Kauila in Hawaiian Culture: Pre-contact Hawaiians did not have regular access to metal. Therefore, the hard dense wood of kauila was particularly valuable in the construction of items that other indigenous people made of metal such as tools and weapons. Additionally, the wood was used for hale beams, game pieces, and musical instruments. A bluish dye was extracted from the leaves and bark (Krauss 1993).
Collecting Seeds: Alphitonia fruits ripen from May to September. Collect only grey or black fruits; green fruits require further ripening. The fruits are quite hard with each fruit composed of 2-3 fused capsules with one seed inside each capsule. To extract the seeds, I crack the fruit with a small C-clamp into the smaller capsules and then place the capsules in a dry place. After several hours or a day, the capsules will open by themselves and the seeds are easy to remove. A thin parchment covers each of the black seeds and should be removed prior to sowing or storing. Alphitonia seeds will remain viable for 5-10 years in the refrigerator. After that, I’ve found most of my stored seeds do not germinate.
Growing from Seed: Soak kauila seed 2-3 days prior to scarring (with sandpaper). After sowing using Method One, the seeds take 1-2 months to germinate. Seedling growth is good (six inches in about three months), particularly if you use a liquid fertilizer once or twice a week. Seedlings are occasionally plagued by mites. (See Enemies in the Garden for treatments.) I normally plant out kauila seedlings when they reach a minimum of 10 inches in height.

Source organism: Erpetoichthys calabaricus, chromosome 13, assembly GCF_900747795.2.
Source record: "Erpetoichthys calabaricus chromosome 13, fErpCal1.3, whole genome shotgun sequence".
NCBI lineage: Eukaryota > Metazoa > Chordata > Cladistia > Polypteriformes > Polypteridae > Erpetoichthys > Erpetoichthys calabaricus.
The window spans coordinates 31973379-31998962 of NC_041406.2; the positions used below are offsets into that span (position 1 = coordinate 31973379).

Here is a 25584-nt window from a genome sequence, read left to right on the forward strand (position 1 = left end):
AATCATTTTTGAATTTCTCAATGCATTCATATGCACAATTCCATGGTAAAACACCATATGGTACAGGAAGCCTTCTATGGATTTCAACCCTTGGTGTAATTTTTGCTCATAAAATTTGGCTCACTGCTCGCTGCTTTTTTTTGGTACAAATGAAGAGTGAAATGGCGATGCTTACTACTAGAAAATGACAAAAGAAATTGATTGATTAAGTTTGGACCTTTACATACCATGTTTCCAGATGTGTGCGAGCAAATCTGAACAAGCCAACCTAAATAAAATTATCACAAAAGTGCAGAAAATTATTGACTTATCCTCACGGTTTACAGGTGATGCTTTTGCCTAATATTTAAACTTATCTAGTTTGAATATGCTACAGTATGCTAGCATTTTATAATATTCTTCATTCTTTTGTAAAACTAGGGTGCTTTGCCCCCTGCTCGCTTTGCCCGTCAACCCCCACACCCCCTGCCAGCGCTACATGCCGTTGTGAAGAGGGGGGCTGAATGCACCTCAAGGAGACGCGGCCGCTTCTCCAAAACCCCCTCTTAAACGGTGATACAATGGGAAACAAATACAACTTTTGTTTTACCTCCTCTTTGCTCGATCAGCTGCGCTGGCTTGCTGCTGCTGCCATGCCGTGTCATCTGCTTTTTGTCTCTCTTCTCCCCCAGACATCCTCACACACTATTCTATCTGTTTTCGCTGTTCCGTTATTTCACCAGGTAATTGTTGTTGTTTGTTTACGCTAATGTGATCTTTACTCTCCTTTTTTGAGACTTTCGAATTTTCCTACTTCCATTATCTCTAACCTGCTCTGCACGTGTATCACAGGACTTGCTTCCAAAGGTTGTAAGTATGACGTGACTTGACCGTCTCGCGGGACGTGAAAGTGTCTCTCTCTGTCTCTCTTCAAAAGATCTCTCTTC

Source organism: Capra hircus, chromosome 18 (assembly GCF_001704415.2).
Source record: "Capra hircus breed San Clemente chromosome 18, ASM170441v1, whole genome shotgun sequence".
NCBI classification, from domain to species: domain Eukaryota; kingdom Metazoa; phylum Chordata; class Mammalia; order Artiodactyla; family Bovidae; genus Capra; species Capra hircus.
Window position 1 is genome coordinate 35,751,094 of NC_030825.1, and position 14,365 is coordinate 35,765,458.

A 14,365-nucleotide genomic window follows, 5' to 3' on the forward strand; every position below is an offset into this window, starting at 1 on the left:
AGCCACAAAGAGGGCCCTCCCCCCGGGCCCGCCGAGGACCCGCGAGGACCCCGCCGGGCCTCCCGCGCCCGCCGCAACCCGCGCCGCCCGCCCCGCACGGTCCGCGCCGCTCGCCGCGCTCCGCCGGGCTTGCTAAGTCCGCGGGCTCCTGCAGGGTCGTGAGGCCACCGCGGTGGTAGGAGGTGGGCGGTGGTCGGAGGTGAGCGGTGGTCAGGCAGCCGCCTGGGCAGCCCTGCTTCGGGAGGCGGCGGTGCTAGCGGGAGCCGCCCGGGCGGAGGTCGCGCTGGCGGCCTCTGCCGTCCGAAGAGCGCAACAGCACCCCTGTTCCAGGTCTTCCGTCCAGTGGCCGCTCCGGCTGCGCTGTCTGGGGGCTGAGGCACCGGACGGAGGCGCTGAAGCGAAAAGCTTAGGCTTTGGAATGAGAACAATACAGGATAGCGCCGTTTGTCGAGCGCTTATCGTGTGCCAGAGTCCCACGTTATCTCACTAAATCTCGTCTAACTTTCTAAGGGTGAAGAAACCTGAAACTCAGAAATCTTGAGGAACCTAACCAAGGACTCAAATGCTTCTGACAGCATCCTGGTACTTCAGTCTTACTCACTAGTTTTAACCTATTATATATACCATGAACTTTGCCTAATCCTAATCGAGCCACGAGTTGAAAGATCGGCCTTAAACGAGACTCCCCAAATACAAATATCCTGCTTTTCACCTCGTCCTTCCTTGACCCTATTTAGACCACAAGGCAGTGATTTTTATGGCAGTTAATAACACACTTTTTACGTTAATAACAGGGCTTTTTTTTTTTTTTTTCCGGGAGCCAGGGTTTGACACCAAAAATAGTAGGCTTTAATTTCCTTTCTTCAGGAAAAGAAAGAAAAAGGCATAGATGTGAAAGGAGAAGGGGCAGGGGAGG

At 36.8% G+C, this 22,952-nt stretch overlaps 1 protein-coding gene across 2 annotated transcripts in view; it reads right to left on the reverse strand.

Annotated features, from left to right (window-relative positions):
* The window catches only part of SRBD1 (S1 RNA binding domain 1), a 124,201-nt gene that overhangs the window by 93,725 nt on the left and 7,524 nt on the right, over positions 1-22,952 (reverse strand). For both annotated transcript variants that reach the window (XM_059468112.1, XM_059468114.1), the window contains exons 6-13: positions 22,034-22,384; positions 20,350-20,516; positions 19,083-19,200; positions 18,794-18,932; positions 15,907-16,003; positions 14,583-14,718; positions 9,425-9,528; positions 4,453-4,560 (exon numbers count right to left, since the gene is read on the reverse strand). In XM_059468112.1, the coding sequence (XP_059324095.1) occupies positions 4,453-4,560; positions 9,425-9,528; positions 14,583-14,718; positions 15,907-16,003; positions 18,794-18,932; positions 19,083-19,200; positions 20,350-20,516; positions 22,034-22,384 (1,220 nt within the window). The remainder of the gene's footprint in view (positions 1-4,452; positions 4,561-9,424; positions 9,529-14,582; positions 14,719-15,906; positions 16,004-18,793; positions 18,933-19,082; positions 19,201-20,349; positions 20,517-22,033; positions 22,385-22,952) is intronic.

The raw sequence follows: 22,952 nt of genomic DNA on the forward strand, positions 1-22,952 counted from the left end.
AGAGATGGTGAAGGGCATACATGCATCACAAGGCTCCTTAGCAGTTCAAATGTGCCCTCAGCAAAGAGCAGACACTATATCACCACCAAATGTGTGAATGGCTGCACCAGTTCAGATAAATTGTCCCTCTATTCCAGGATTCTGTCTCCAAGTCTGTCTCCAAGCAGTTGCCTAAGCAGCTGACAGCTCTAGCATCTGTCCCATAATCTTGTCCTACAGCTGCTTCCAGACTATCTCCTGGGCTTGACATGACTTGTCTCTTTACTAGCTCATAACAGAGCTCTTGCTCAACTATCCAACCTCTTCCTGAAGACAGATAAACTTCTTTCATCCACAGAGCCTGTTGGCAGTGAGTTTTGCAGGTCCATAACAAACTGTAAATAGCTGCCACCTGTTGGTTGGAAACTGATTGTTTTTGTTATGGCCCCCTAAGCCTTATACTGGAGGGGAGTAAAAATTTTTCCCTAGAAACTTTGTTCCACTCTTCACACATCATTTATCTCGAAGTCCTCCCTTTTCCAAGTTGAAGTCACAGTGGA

Growing from Cuttings: I have never grown this species from cuttings.
Growth in the Garden: Alphitonia are very slow-growing trees. Even when irrigated they seem to take their time. This is in contrast to the other kauila, Colubrina oppositifolia, that isn’t a fast grower, but is definitely faster than Alphitonia. On the bright side, Alphitonia begin flowering and fruiting when they are only 2-3 feet tall. Be smart and collect these fruits religiously for storage or to give away to friends since it’s becoming harder and hard to find these trees elsewhere.
Diseases & Pests: Like other Hawaiian hardwood trees, Alphitonia is attacked by the black twigborer. Fortunately, once the tree is 2-3 feet tall, these attacks are normally not (instantly) fatal. Refer to Enemies in the Garden on how to battle black twigbores. Infrequently, I have found whitefly on the leaves’ undersurface. Normally, I just ignore these pests and the ladybugs eventually take care of them.
Ā ā Ē ē Ī ī Ō ō Ū ū